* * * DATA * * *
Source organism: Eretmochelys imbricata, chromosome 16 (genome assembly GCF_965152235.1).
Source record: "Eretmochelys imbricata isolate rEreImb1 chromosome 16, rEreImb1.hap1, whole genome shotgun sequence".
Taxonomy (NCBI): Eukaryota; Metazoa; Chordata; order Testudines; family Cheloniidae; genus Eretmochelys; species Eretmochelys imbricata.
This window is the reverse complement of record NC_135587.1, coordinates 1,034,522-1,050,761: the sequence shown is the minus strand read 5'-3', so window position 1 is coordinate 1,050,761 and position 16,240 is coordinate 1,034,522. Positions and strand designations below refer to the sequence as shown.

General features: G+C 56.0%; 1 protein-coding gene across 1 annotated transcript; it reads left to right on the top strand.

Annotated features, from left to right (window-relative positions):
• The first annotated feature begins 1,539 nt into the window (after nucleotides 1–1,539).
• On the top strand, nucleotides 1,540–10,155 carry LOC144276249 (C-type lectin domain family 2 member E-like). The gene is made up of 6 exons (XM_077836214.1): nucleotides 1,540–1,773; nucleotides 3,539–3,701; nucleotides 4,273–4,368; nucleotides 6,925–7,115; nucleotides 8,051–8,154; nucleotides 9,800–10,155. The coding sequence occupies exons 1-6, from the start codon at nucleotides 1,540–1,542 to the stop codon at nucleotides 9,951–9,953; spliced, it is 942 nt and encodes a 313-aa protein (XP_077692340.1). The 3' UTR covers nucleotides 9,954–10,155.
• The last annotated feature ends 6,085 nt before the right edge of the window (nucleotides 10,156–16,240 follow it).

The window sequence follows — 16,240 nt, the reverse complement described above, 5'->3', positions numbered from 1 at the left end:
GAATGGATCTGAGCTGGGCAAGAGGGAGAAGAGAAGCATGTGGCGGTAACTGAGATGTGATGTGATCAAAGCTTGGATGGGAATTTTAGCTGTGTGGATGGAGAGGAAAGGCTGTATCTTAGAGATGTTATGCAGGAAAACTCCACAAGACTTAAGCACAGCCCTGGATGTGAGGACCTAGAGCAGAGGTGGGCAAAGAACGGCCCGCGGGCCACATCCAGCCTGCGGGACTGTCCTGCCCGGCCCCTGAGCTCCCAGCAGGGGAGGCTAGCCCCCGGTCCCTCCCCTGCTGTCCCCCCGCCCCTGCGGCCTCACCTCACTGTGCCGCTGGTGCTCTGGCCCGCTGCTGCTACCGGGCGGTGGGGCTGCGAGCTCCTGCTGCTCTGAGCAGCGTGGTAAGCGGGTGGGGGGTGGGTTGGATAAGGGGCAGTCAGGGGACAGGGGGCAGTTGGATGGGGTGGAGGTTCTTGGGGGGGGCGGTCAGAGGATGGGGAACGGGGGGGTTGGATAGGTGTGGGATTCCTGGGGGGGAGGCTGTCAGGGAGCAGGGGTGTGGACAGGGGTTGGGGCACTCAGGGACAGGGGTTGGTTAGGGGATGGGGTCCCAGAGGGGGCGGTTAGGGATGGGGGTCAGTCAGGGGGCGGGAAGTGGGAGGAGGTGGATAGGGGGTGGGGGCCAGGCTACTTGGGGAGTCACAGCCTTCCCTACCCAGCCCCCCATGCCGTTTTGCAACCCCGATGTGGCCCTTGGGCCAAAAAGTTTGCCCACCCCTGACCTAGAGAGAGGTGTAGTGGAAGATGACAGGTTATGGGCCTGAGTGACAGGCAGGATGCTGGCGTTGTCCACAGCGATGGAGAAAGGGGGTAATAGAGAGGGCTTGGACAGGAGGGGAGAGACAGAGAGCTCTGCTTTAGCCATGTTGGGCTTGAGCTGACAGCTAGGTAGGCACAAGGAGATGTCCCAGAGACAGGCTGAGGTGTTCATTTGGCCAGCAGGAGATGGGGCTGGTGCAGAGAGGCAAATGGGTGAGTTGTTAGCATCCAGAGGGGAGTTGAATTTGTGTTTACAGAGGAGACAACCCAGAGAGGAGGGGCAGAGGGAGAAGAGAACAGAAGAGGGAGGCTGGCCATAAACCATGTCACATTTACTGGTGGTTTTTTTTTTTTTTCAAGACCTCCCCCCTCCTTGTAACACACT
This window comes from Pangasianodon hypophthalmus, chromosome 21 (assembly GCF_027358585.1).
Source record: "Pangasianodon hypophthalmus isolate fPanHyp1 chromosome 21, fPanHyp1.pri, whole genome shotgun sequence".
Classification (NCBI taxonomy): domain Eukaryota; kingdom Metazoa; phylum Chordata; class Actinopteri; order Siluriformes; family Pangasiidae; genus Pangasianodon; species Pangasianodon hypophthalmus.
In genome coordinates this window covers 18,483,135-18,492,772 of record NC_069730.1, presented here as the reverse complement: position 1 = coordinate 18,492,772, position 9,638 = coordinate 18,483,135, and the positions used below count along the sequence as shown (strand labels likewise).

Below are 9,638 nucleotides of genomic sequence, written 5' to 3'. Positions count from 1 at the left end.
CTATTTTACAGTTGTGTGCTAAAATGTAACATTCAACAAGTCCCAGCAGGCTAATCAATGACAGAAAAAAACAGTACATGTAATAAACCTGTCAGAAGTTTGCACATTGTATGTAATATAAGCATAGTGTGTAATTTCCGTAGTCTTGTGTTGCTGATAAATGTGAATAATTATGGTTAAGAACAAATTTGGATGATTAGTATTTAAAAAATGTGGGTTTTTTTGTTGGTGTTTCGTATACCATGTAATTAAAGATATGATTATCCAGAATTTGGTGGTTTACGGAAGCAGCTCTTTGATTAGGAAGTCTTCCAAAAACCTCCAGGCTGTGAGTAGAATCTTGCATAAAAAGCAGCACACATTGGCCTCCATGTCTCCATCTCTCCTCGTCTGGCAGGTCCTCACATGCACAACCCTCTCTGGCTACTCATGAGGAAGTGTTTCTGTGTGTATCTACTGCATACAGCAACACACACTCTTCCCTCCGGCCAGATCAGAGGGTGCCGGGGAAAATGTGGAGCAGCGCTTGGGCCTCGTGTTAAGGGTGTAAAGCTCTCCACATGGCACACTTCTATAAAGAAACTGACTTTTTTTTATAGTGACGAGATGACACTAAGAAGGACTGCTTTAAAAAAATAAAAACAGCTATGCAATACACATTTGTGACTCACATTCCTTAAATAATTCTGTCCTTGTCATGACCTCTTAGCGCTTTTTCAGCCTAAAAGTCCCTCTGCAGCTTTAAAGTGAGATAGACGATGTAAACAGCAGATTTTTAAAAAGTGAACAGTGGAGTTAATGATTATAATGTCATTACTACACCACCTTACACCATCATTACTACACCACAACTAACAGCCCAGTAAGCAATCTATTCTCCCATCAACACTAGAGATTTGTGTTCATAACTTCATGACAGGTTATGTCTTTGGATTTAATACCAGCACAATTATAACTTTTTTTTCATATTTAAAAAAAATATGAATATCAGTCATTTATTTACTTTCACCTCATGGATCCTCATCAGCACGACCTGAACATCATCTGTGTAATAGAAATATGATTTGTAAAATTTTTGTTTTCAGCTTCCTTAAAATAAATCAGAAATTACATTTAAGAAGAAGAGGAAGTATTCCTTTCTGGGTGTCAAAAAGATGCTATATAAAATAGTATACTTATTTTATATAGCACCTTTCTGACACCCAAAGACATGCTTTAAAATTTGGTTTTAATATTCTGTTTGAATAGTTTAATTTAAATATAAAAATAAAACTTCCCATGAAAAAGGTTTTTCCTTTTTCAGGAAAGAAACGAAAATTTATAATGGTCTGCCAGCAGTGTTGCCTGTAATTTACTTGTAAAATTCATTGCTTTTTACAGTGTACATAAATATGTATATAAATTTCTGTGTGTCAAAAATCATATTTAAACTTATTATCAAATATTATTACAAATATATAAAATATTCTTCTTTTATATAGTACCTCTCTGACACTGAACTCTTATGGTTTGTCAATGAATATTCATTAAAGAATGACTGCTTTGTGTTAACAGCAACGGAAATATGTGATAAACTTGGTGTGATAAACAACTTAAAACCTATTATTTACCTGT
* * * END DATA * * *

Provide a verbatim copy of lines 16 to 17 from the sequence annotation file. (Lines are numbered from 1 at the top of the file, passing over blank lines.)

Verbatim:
Below are 9,638 nucleotides of genomic sequence, written 5' to 3'. Positions count from 1 at the left end.
CTATTTTACAGTTGTGTGCTAAAATGTAACATTCAACAAGTCCCAGCAGGCTAATCAATGACAGAAAAAAACAGTACATGTAATAAACCTGTCAGAAGTTTGCACATTGTATGTAATATAAGCATAGTGTGTAATTTCCGTAGTCTTGTGTTGCTGATAAATGTGAATAATTATGGTTAAGAACAAATTTGGATGATTAGTATTTAAAAAATGTGGGTTTTTTTGTTGGTGTTTCGTATACCATGTAATTAAAGATATGATTATCCAGAATTTGGTGGTTTACGGAAGCAGCTCTTTGATTAGGAAGTCTTCCAAAAACCTCCAGGCTGTGAGTAGAATCTTGCATAAAAAGCAGCACACATTGGCCTCCATGTCTCCATCTCTCCTCGTCTGGCAGGTCCTCACATGCACAACCCTCTCTGGCTACTCATGAGGAAGTGTTTCTGTGTGTATCTACTGCATACAGCAACACACACTCTTCCCTCCGGCCAGATCAGAGGGTGCCGGGGAAAATGTGGAGCAGCGCTTGGGCCTCGTGTTAAGGGTGTAAAGCTCTCCACATGGCACACTTCTATAAAGAAACTGACTTTTTTTTATAGTGACGAGATGACACTAAGAAGGACTGCTTTAAAAAAATAAAAACAGCTATGCAATACACATTTGTGACTCACATTCCTTAAATAATTCTGTCCTTGTCATGACCTCTTAGCGCTTTTTCAGCCTAAAAGTCCCTCTGCAGCTTTAAAGTGAGATAGACGATGTAAACAGCAGATTTTTAAAAAGTGAACAGTGGAGTTAATGATTATAATGTCATTACTACACCACCTTACACCATCATTACTACACCACAACTAACAGCCCAGTAAGCAATCTATTCTCCCATCAACACTAGAGATTTGTGTTCATAACTTCATGACAGGTTATGTCTTTGGATTTAATACCAGCACAATTATAACTTTTTTTTCATATTTAAAAAAAATATGAATATCAGTCATTTATTTACTTTCACCTCATGGATCCTCATCAGCACGACCTGAACATCATCTGTGTAATAGAAATATGATTTGTAAAATTTTTGTTTTCAGCTTCCTTAAAATAAATCAGAAATTACATTTAAGAAGAAGAGGAAGTATTCCTTTCTGGGTGTCAAAAAGATGCTATATAAAATAGTATACTTATTTTATATAGCACCTTTCTGACACCCAAAGACATGCTTTAAAATTTGGTTTTAATATTCTGTTTGAATAGTTTAATTTAAATATAAAAATAAAACTTCCCATGAAAAAGGTTTTTCCTTTTTCAGGAAAGAAACGAAAATTTATAATGGTCTGCCAGCAGTGTTGCCTGTAATTTACTTGTAAAATTCATTGCTTTTTACAGTGTACATAAATATGTATATAAATTTCTGTGTGTCAAAAATCATATTTAAACTTATTATCAAATATTATTACAAATATATAAAATATTCTTCTTTTATATAGTACCTCTCTGACACTGAACTCTTATGGTTTGTCAATGAATATTCATTAAAGAATGACTGCTTTGTGTTAACAGCAACGGAAATATGTGATAAACTTGGTGTGATAAACAACTTAAAACCTATTATTTACCTGT